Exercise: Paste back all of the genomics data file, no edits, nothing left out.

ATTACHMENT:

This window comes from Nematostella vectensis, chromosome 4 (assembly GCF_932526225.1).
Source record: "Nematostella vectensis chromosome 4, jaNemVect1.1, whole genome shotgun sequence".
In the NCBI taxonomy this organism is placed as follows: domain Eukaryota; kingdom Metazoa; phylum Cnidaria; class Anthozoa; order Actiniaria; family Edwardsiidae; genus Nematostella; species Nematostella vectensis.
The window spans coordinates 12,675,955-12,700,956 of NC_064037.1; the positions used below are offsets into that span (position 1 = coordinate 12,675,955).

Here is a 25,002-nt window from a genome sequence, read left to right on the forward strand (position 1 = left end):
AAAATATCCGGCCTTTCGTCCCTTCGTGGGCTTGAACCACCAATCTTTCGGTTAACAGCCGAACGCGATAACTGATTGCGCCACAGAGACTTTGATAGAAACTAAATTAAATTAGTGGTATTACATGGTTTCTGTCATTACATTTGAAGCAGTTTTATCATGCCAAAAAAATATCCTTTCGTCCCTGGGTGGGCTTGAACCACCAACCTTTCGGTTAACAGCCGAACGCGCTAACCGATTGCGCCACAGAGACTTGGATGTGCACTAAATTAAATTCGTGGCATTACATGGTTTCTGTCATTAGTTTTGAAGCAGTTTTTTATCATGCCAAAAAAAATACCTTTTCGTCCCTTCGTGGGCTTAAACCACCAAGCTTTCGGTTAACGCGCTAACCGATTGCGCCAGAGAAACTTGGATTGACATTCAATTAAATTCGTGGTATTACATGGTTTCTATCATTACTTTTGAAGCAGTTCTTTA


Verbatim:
This window comes from Nematostella vectensis, chromosome 4 (assembly GCF_932526225.1).
Source record: "Nematostella vectensis chromosome 4, jaNemVect1.1, whole genome shotgun sequence".
In the NCBI taxonomy this organism is placed as follows: domain Eukaryota; kingdom Metazoa; phylum Cnidaria; class Anthozoa; order Actiniaria; family Edwardsiidae; genus Nematostella; species Nematostella vectensis.
The window spans coordinates 12,675,955-12,700,956 of NC_064037.1; the positions used below are offsets into that span (position 1 = coordinate 12,675,955).

Here is a 25,002-nt window from a genome sequence, read left to right on the forward strand (position 1 = left end):
AAAATATCCGGCCTTTCGTCCCTTCGTGGGCTTGAACCACCAATCTTTCGGTTAACAGCCGAACGCGATAACTGATTGCGCCACAGAGACTTTGATAGAAACTAAATTAAATTAGTGGTATTACATGGTTTCTGTCATTACATTTGAAGCAGTTTTATCATGCCAAAAAAATATCCTTTCGTCCCTGGGTGGGCTTGAACCACCAACCTTTCGGTTAACAGCCGAACGCGCTAACCGATTGCGCCACAGAGACTTGGATGTGCACTAAATTAAATTCGTGGCATTACATGGTTTCTGTCATTAGTTTTGAAGCAGTTTTTTATCATGCCAAAAAAAATACCTTTTCGTCCCTTCGTGGGCTTAAACCACCAAGCTTTCGGTTAACGCGCTAACCGATTGCGCCAGAGAAACTTGGATTGACATTCAATTAAATTCGTGGTATTACATGGTTTCTATCATTACTTTTGAAGCAGTTCTTTA